The ACT Government is one of the first jurisdictions to benefit under the RMF with the announcement of a $21 million upgrade to its MRF.
This upgrade, which aims to improve separation, reduce contamination, and improve the quality of recycled products, will include:
optical scanning equipment to identify and separate different types of plastics;
better screening technology to reduce contamination in paper and cardboard recycling;
glass washing facilities to provide better quality crushed glass ‘sand’ products that can be used in a wider range of products; and
plastic washing and ‘flaking’ facilities.
It is expected the upgraded MRF facility ‘will have the capacity to improve the quality and marketability of 23,000 tonnes of paper and mixed cardboard, 1,800 tonnes of mixed plastics and 14,000 tonnes of glass from the ACT and five regional NSW councils annually’. In addition, it is expected to contribute to the ‘creation of around 100 direct and indirect jobs for the ACT and surrounding regions’.
A planned Committee site visit to the ACT MRF did not precede due to COVID-19 travel restrictions.
Recycling and Waste Reduction Bill
On 27 August 2020, the Commonwealth Government introduced its Recycling and Waste Reduction Bill into the House of Representatives. The bill has two main aims: implementing the waste export bans and replacing the Product Stewardship Act 2011 (Cth).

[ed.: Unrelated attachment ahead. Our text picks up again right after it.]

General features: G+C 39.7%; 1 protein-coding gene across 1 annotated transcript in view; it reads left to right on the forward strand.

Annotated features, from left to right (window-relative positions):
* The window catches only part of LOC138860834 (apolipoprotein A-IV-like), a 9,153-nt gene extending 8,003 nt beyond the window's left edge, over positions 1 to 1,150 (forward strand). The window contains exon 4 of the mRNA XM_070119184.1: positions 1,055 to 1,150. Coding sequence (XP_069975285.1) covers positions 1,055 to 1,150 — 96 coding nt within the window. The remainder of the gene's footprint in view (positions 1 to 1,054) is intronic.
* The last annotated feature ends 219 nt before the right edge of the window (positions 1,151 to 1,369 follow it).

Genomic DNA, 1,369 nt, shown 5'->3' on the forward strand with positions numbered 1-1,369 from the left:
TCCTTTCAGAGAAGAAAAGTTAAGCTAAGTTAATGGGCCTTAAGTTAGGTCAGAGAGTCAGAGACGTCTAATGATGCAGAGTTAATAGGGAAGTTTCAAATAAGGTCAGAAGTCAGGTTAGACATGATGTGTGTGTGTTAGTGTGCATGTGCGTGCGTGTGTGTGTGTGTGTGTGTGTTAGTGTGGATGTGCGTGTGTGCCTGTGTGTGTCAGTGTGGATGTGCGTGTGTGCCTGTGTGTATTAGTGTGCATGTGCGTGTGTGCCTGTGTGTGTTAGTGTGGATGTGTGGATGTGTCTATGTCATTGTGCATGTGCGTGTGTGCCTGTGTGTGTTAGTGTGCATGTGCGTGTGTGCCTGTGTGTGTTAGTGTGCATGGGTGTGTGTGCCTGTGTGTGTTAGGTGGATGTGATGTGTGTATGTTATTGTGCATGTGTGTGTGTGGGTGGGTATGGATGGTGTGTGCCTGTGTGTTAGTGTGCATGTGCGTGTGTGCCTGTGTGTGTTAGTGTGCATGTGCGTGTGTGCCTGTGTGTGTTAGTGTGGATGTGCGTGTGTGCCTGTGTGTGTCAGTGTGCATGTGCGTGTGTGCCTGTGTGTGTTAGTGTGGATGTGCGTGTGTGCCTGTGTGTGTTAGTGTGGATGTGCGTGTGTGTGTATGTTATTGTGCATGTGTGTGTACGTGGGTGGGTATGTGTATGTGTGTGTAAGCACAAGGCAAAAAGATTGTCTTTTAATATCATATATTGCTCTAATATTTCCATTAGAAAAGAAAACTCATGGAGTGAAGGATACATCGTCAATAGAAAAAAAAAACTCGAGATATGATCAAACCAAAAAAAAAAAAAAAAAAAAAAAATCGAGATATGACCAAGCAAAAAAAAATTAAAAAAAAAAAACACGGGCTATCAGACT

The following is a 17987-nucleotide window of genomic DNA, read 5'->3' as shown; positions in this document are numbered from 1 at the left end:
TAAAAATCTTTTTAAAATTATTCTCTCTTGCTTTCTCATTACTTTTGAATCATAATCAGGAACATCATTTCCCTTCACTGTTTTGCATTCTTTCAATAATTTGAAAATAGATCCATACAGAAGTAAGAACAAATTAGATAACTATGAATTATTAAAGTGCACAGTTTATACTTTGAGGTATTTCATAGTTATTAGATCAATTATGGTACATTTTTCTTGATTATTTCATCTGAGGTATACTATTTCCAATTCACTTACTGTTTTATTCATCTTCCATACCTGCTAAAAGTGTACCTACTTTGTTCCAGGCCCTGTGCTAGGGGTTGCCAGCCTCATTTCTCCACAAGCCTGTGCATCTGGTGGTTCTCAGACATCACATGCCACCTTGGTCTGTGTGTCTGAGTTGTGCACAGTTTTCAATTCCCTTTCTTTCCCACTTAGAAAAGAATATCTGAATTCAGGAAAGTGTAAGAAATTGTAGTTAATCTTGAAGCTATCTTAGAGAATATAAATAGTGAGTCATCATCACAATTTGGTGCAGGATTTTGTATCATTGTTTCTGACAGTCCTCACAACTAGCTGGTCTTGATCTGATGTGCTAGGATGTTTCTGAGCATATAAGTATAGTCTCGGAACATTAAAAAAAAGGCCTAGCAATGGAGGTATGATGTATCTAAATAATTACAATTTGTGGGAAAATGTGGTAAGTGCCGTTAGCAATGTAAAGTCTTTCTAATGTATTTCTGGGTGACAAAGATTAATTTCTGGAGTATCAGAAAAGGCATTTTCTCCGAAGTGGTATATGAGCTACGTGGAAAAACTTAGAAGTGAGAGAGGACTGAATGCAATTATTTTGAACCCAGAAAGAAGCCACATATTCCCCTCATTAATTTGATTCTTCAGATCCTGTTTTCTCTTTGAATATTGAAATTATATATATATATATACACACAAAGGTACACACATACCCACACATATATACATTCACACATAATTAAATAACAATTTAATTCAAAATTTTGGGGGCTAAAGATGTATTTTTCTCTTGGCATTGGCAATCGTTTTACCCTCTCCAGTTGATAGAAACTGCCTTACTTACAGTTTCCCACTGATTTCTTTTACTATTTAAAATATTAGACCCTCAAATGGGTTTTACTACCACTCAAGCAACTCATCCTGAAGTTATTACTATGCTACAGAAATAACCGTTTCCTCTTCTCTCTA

The section of the bill covering product stewardship is part of the Government’s response to the recommendations made by the Review of the Product Stewardship Act 2011. It largely replicates the existing product stewardship scheme, although it makes a number of changes to encourage industries to establish voluntary product stewardship schemes, to make it easier for the government to regulate schemes, and to promote the concept of product stewardship.
The bill was examined by the Senate Environment and Communications Legislation Committee (October 2020). The Committee made four recommendations including that the bill be passed, although the Labor and Greens senators included additional comments calling for the legislation to be strengthened.
The bill is currently before Parliament. Second reading speeches of Members can be found on the Parliament House website.
National Product Stewardship Investment Fund
In July 2020, the Commonwealth Government launched its $20 million National Product Stewardship Investment Fund. That aim of the Fund is ‘to accelerate work on new industry-led recycling schemes, including for batteries, electrical and electronic products, photovoltaic systems and plastic oil containers’. Applications for the fund’s first, $14 million grants round –between $300,000 and $1 million to support either the establishment of new product stewardship schemes or the expansion of existing ones – were open between July and August 2020.